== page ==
Viruses of Fish and Crustaceans (CRN: VIR-3182).

Semester: 
Spring

Dear future colleagues,

Egypt’s fish farming industry is growing rapidly. There is great potential for more growth in the fish farming industry because of the abundance of water bodies in Egypt. However, fish farming conditions are often conducive to the spread of disease. Pathogens that would normally exist in relatively low levels in wild fish populations are problematic in densely packed fish farms. Viruses causing clinical or subclinical infections of marine and freshwater fish and crustacean aquacultures have a negative impact on the economics of production and national food security.

Members of more than thirteen virus families have been identified in wild and cultured fish and crustaceans worldwide. These virus families include Adenoviridae, Herpesviridae, Rhabdoviridae, Birnaviridae, Picornaviridae, Iridoviridae, Retroviridae, Reoviridae, Togaviridae, Orthomyxoviridae, Amnoonviridae, and Nodaviridae. However, there is currently limited information about viruses infecting Egyptian fish and crustacean populations. This knowledge gap can be filled using a discovery-oriented research system. The type and spread of viruses of aquatic species in Egypt, combined with an understanding of fish and crustacean ecology and immunology, will help reduce the impact of possible outbreaks of these viruses in economically important cultured species.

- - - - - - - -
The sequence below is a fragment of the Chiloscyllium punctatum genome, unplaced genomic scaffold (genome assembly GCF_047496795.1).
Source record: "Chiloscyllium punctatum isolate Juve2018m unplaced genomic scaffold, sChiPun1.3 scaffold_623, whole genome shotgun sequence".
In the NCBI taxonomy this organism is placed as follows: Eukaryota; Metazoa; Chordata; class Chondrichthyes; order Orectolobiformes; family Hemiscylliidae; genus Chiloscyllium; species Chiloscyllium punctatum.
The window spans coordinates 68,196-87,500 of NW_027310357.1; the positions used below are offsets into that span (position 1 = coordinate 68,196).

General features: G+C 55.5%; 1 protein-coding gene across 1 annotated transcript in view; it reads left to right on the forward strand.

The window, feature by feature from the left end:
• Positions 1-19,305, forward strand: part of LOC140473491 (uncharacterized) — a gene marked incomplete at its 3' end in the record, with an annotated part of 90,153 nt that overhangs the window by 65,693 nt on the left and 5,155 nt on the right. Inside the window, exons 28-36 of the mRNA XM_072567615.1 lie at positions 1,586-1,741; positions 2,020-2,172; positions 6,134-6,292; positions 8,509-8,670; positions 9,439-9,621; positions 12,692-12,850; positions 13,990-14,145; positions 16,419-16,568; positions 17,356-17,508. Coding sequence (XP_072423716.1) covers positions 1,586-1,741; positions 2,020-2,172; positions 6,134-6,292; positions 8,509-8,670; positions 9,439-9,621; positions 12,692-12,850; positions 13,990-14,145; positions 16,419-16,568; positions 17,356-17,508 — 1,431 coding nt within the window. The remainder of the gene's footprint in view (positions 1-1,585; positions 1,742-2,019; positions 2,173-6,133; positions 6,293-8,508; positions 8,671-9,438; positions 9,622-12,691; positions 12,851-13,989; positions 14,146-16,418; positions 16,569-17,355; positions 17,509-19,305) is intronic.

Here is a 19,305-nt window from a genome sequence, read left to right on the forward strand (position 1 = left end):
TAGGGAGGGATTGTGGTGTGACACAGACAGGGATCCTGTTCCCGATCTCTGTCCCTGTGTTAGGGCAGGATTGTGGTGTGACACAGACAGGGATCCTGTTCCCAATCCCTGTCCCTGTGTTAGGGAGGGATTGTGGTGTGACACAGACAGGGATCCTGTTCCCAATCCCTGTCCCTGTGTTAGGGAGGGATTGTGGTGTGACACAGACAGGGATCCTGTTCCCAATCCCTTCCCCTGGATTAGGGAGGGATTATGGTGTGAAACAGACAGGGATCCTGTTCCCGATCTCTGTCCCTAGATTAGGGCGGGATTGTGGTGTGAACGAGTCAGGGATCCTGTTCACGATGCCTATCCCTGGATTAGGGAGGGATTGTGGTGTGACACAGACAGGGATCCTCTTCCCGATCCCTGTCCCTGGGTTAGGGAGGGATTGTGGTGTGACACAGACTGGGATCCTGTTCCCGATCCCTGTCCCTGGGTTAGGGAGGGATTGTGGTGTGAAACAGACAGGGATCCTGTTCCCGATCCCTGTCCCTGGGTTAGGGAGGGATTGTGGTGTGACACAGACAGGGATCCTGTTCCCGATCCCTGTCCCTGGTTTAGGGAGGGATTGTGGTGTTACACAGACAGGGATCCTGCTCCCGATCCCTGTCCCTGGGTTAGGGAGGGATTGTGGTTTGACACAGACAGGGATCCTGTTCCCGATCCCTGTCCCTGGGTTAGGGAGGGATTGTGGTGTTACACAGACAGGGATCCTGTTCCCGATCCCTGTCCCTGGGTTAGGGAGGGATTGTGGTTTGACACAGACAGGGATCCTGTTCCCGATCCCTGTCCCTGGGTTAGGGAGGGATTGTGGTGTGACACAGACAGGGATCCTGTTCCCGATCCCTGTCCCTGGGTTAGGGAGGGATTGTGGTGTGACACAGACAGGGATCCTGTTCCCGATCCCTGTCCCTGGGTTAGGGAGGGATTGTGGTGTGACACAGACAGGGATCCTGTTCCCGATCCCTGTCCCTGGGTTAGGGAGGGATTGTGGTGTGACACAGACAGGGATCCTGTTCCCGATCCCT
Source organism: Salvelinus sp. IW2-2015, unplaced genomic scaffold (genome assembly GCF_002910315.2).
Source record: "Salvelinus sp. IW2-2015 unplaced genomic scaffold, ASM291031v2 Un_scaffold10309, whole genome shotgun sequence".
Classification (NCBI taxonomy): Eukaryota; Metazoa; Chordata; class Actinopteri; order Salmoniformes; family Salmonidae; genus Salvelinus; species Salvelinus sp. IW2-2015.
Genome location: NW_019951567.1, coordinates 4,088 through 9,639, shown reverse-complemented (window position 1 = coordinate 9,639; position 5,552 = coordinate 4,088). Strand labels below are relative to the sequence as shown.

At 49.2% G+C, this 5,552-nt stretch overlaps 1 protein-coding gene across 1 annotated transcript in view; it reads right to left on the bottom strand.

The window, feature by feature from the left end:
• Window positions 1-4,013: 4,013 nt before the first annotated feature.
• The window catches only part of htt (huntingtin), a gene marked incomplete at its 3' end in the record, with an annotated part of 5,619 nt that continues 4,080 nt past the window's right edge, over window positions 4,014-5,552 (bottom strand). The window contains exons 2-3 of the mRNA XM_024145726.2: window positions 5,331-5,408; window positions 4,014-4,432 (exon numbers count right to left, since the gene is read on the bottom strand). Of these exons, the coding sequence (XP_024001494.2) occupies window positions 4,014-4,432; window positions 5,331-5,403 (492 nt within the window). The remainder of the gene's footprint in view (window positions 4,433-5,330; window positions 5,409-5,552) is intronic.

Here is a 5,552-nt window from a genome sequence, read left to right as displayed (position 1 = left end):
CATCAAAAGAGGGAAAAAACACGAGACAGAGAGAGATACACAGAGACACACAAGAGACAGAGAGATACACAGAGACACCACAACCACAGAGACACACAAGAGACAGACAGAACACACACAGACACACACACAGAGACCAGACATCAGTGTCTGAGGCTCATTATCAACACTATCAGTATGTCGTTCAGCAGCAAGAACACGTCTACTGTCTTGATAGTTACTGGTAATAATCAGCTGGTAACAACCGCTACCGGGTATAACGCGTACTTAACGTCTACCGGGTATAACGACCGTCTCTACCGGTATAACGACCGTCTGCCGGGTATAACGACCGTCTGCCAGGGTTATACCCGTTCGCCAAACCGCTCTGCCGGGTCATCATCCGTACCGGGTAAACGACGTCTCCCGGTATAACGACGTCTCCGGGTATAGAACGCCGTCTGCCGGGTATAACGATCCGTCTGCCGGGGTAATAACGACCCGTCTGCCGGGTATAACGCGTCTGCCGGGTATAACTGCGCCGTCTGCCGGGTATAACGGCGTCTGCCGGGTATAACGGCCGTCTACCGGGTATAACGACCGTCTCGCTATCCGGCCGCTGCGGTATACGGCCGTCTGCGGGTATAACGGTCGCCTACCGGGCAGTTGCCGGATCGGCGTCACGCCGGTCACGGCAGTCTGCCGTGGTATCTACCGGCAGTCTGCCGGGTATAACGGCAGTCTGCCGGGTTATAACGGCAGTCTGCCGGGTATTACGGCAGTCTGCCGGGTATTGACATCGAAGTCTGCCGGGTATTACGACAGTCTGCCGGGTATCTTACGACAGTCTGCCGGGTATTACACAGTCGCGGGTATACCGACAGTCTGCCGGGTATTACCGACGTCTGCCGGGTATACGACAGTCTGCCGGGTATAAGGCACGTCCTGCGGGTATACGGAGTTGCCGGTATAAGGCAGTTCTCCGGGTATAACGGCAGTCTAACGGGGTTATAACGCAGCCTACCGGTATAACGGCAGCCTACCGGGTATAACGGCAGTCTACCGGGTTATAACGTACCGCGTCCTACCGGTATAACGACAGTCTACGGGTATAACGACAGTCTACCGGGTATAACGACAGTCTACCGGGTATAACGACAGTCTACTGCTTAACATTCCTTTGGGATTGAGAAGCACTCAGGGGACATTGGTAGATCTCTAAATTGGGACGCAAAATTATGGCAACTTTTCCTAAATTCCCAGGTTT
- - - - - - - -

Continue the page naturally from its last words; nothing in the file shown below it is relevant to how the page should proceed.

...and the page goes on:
During this semester, we will be discussing the physicochemical and biological properties of key viruses responsible for severe infections of marine and freshwater fish and crustaceans. However, our focus will be on how each property can help in the development of diagnostic and control tools and strategies. In other words, I will try to translate the basic aspects of virology into usable tools to help you make the Egyptian aquaculture “Bioshield” stronger. Enjoy!

Related materials